Originally Posted by irkuck
3) Minimum size for OLED to make any impact at the current high-end should have been 65"
Irkuck, really good point. Tricky to do well on 8G motherglass, though. But really good point.
Originally Posted by sytech
But that's the point now, isn't it. You ain't going to be picking up this set at Wal-Mart any time soon. They needed all new fabrication or to heavily modify the existing OLED plants anyway, so how much more could 4K or glare free glass have added? 2 or 3 thousand more? The people that are even considering buying this display have deep pockets and want the best. 5 grand more would not have been an issue. You think they are going to sell anything near 50,000 units the first year anyway? With 4K now starting to hit the market at equally high prices, they will have to convert over in 2-3 years anyway, and will wind up costing them more in the long run.
Honestly, the glare-free glass wouldn't cost much more at all. I mean, yes, it's pricier because it's new and the supplier can get more per square meter for it. But we're not talking thousands of dollars of materials cost, it's probably tens of dollars (which would get multiplied some by the time the product hits retail). As for the 4K, with the LG method, it's also not very expensive....
1) They'd have to put 4x as many transistors on the backplane. That may sound pricey, but the evidence from mobile phones -- where high res displays are becoming very common and pixel density still often easily exceeds what we're talking about here -- is that the increment of doing this is again really small. Probably again tens of dollars. My 4-year-old HP laptop has a significantly higher pixel density than a 4K 55" TV for that matter (it's a 1920 x 1080, 18".)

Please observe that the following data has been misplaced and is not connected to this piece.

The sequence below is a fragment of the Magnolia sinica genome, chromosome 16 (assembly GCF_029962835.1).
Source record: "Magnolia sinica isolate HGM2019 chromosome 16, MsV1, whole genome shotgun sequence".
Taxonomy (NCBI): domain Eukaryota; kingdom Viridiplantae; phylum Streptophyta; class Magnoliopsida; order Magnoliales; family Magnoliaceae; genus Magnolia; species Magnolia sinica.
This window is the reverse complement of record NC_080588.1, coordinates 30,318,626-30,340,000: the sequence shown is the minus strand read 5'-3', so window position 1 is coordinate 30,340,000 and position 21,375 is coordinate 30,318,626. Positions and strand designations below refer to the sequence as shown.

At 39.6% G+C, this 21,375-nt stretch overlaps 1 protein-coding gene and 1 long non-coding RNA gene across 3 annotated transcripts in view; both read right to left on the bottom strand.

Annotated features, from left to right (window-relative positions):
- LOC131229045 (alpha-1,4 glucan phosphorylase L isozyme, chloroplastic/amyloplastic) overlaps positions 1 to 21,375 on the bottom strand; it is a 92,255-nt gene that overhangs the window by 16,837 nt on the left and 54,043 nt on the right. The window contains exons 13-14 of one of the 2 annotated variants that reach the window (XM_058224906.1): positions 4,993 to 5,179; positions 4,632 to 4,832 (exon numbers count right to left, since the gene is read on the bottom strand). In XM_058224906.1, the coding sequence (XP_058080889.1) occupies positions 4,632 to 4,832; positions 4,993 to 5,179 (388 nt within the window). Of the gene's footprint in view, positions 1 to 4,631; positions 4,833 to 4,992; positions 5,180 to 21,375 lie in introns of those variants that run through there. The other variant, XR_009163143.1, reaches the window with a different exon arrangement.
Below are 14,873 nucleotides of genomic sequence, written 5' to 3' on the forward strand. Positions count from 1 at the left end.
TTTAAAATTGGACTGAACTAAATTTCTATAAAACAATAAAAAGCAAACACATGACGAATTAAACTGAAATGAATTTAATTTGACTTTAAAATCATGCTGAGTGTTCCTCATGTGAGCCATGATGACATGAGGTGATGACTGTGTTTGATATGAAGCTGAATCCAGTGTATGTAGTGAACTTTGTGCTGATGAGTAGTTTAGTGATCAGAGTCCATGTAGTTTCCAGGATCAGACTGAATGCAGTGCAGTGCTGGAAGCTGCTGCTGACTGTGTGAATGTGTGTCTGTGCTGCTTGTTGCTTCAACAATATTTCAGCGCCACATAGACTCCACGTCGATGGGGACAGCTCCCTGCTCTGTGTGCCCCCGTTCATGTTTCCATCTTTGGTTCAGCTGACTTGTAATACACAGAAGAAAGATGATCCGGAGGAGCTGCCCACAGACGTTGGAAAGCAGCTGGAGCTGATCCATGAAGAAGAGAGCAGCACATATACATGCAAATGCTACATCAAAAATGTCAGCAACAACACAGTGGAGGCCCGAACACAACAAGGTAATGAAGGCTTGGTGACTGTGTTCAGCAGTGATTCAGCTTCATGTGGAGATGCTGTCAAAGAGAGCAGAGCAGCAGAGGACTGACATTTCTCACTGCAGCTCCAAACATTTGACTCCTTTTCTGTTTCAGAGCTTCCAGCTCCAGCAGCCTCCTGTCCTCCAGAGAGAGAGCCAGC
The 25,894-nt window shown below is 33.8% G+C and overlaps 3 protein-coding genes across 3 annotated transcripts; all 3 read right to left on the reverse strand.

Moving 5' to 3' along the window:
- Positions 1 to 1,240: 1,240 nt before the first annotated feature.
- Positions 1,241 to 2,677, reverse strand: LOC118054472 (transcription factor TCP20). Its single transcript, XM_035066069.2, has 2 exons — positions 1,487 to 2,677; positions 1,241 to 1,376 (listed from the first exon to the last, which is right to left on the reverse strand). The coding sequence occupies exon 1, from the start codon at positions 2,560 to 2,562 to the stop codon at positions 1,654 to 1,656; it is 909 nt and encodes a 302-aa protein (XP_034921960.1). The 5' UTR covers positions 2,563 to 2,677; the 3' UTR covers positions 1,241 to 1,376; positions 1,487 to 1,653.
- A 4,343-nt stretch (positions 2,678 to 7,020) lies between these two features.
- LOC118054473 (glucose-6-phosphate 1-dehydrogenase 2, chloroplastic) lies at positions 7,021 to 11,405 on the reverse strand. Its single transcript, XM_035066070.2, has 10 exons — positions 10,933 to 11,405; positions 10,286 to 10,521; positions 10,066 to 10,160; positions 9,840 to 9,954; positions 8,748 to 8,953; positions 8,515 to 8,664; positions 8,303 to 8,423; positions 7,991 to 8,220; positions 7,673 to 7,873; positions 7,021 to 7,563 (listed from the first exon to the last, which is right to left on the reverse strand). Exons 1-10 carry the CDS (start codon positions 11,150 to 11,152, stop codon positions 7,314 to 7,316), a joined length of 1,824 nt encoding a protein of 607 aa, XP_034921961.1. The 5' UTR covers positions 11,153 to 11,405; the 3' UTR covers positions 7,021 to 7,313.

2) They'd have to pattern 4K color filters instead of 2K color filters. This is almost certainly beyond trivial for them. Everyone is really good at making color filters right now such that yields are almost certainly near 100%. I doubt the materials cost change is in more than single-digit dollars, if that.
So, yes, it would be more expensive to go to 4K and glare free, but we are talking something under $100 at the cost-of-production stage (for LG only). And given that LG offers passive 3D and 4K allows for full resolution passive 3D (whereas 2K does not), it's all the more mystifying they didn't do this. It feels like LG reacted to Samsung without fully thinking through how they could win and then -- because of a production edge -- LG is forcing Samsung to react. But each is missing the bigger picture on a fundamental level. It's unfortunate, but at this point all we can do is at least see the technology reach market at all -- which is a step.
Clearly, 4K is coming, full-res passive is coming, bigger than 55" is here and glare free looks to be something that will be available soon enough. OLED without those things is going into the fight with a short hand. It also explains why a lot of us bought Sharp Elites or VT50s without hesitation. There was never any question a 55" was too small for my recent purchase. So it didn't much matter to me when, from whom and how much. The pricetag is a deterrent, but the size was a dealbreaker. Someone buying in 2015 will probably say the same about 4K, which one hopes is available on OLED before then.